Global efforts will continue in the coming months to tackle the urgent issues of climate change. At COP27 in Egypt in November, and at COP15 in Canada in December, world leaders will build on previous discussions at international government level. But we cannot simply leave it to governments to solve these immense problems. Humility calls on each one of us to share both the burden and the search for solutions. In our personal lives at home, and in our schools, parishes and communities, the challenge rests with each and all of us.
Pope Francis speaks of “ecological conversion” and this begins by asking ourselves: how might I change my lifestyle? How can I use more respectfully the good things of this earth that God has given us? Can I make some personal sacrifices in answer to the cry of the Earth and the cry of the poor that is knocking out of tune the harmony of the great cosmic choir? Can I accept that less is sometimes more?
The theme of this year’s season of creation is, “‘Listening to the Voice of Creation’. It recalls the story in the book of Exodus where God appeared to Moses in the burning bush. Standing in wonder and awe at God’s presence, Moses humbly took off his sandals – he was standing on holy ground. God spoke to Moses, saying, ‘I have heard the cry of my people. I know their sufferings … Come, now! I will send you … I will be with you” (Ex 3: 1-12).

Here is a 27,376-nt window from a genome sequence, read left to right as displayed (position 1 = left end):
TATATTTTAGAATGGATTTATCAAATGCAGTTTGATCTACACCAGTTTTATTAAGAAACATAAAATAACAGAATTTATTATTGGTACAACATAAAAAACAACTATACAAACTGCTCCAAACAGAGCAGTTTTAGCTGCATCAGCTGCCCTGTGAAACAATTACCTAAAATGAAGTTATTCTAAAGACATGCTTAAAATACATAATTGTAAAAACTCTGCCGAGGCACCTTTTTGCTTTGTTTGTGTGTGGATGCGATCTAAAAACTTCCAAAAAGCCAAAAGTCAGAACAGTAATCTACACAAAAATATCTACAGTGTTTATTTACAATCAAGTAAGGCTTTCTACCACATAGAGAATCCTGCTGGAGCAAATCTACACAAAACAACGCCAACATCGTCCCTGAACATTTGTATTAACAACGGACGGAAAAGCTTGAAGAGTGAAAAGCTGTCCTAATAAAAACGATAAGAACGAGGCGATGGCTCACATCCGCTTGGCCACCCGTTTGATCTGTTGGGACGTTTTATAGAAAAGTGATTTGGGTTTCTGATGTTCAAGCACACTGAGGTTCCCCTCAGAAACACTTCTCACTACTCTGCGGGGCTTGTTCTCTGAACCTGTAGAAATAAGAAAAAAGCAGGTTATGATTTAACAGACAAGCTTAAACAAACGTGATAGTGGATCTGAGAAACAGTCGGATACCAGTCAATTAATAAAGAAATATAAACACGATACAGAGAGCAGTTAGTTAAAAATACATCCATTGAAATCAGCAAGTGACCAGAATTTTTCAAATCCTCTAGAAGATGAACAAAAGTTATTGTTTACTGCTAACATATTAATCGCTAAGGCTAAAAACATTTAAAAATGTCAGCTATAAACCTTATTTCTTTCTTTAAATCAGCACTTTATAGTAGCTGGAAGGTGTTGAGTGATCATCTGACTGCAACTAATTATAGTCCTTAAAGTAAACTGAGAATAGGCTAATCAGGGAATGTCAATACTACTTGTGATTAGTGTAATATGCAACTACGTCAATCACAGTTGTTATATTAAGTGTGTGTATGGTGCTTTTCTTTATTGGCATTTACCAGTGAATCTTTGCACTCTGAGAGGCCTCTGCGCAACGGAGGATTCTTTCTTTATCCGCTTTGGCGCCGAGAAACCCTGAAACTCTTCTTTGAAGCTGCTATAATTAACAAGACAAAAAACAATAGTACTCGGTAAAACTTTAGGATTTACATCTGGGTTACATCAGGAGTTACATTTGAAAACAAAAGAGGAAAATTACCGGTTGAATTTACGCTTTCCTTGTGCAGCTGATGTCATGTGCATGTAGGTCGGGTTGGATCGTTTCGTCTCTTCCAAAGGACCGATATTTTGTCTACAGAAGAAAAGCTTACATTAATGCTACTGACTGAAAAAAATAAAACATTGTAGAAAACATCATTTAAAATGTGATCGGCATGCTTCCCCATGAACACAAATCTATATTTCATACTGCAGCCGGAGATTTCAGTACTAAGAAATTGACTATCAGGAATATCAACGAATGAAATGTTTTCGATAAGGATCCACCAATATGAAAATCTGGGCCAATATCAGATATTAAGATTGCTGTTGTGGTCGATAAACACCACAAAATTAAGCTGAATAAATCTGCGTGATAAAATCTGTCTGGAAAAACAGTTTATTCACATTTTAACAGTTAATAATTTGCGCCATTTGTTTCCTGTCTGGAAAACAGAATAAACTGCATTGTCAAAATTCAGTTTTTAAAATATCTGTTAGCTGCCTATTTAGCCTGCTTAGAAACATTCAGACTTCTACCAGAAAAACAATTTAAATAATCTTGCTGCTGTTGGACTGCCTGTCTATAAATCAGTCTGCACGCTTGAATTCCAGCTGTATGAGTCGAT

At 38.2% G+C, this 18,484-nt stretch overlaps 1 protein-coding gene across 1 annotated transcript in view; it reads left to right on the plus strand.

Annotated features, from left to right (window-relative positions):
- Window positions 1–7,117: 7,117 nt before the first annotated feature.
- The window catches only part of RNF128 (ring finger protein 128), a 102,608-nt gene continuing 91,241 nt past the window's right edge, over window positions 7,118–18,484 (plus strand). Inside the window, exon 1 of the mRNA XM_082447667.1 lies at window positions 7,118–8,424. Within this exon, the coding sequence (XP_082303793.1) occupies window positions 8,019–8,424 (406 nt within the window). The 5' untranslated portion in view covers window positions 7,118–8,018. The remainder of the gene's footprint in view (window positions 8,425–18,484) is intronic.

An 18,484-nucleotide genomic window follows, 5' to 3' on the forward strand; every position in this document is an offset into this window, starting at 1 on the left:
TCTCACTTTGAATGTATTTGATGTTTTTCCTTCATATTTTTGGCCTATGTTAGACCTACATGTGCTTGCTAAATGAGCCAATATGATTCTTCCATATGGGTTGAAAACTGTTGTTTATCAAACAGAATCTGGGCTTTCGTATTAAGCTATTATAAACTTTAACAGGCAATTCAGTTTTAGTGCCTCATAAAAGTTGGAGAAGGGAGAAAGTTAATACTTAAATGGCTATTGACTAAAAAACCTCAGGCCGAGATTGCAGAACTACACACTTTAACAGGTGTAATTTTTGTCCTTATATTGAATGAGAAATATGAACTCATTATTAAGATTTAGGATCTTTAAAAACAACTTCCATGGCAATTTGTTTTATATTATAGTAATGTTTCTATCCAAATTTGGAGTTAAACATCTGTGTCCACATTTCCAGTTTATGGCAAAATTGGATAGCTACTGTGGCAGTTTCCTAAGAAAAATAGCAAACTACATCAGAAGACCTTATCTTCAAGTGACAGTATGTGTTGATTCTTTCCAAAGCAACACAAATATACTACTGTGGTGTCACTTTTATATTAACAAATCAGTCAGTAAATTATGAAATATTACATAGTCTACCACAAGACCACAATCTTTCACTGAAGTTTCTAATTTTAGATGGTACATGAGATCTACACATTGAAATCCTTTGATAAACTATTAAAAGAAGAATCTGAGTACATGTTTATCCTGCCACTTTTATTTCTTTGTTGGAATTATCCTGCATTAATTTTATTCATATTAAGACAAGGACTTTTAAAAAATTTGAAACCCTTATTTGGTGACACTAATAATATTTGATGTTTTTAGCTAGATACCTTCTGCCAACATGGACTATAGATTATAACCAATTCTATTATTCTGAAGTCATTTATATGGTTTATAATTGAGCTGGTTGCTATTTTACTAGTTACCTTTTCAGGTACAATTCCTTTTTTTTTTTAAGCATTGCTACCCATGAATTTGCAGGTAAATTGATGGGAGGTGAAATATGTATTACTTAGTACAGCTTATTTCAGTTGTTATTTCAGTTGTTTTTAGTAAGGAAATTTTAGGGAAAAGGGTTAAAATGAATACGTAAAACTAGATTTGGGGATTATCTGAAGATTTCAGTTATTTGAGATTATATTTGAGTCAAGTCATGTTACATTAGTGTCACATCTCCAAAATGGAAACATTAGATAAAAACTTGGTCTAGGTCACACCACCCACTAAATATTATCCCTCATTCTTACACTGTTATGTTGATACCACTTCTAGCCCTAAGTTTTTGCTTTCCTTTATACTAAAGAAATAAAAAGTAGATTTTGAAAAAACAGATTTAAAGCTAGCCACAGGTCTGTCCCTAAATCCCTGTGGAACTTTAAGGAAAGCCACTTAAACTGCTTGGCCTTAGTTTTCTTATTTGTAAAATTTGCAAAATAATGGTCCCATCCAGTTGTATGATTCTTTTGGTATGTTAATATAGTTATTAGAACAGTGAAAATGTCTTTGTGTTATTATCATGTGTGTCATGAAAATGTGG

Let us humbly pray as we begin the season of creation:
“Creator of All,
Your Word went forth to create a symphony of life that sings your praise.
In this Season of Creation, we pray that you would call to us, as from the burning bush, with the sustaining fire of your Spirit.
Breathe upon us.
Open our ears and move our hearts.
Turn us from our inward gaze. Teach us to contemplate your creation, and listen for the voice of each creature declaring your glory.
Enlighten us with the grace to follow the Way of Christ as we learn to walk lightly upon this holy ground.
Fill us with the hope to quench the fires of injustice with the light of your healing love that sustains our common home.
In the name of the One who came to proclaim good news to all creation, Jesus Christ, our Lord. Amen.”